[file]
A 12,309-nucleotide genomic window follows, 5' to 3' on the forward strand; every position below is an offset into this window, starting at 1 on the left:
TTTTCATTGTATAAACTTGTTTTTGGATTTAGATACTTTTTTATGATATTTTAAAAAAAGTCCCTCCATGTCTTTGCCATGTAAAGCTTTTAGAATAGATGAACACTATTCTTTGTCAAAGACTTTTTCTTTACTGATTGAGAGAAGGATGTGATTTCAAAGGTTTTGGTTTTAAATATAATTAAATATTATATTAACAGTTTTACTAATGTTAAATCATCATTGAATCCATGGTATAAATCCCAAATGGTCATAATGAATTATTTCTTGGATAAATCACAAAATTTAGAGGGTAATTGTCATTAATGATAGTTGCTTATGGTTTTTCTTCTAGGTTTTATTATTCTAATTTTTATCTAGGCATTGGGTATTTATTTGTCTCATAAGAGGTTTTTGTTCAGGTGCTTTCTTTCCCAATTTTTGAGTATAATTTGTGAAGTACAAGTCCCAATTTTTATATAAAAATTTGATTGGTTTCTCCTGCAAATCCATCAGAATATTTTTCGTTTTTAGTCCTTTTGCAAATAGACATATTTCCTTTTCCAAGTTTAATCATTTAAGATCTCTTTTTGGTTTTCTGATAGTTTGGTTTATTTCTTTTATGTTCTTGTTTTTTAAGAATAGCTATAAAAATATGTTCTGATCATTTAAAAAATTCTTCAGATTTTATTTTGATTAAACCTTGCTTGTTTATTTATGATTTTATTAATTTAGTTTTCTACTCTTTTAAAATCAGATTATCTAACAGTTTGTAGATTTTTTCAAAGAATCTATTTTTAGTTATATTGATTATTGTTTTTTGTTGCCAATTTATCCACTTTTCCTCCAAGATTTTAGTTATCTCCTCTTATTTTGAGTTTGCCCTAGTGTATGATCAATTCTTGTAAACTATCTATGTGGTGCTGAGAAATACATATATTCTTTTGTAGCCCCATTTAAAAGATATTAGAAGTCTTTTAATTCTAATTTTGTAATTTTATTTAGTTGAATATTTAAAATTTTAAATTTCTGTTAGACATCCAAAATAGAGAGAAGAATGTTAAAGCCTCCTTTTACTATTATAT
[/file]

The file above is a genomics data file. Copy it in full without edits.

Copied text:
A 12,309-nucleotide genomic window follows, 5' to 3' on the forward strand; every position below is an offset into this window, starting at 1 on the left:
TTTTCATTGTATAAACTTGTTTTTGGATTTAGATACTTTTTTATGATATTTTAAAAAAAGTCCCTCCATGTCTTTGCCATGTAAAGCTTTTAGAATAGATGAACACTATTCTTTGTCAAAGACTTTTTCTTTACTGATTGAGAGAAGGATGTGATTTCAAAGGTTTTGGTTTTAAATATAATTAAATATTATATTAACAGTTTTACTAATGTTAAATCATCATTGAATCCATGGTATAAATCCCAAATGGTCATAATGAATTATTTCTTGGATAAATCACAAAATTTAGAGGGTAATTGTCATTAATGATAGTTGCTTATGGTTTTTCTTCTAGGTTTTATTATTCTAATTTTTATCTAGGCATTGGGTATTTATTTGTCTCATAAGAGGTTTTTGTTCAGGTGCTTTCTTTCCCAATTTTTGAGTATAATTTGTGAAGTACAAGTCCCAATTTTTATATAAAAATTTGATTGGTTTCTCCTGCAAATCCATCAGAATATTTTTCGTTTTTAGTCCTTTTGCAAATAGACATATTTCCTTTTCCAAGTTTAATCATTTAAGATCTCTTTTTGGTTTTCTGATAGTTTGGTTTATTTCTTTTATGTTCTTGTTTTTTAAGAATAGCTATAAAAATATGTTCTGATCATTTAAAAAATTCTTCAGATTTTATTTTGATTAAACCTTGCTTGTTTATTTATGATTTTATTAATTTAGTTTTCTACTCTTTTAAAATCAGATTATCTAACAGTTTGTAGATTTTTTCAAAGAATCTATTTTTAGTTATATTGATTATTGTTTTTTGTTGCCAATTTATCCACTTTTCCTCCAAGATTTTAGTTATCTCCTCTTATTTTGAGTTTGCCCTAGTGTATGATCAATTCTTGTAAACTATCTATGTGGTGCTGAGAAATACATATATTCTTTTGTAGCCCCATTTAAAAGATATTAGAAGTCTTTTAATTCTAATTTTGTAATTTTATTTAGTTGAATATTTAAAATTTTAAATTTCTGTTAGACATCCAAAATAGAGAGAAGAATGTTAAAGCCTCCTTTTACTATTATAT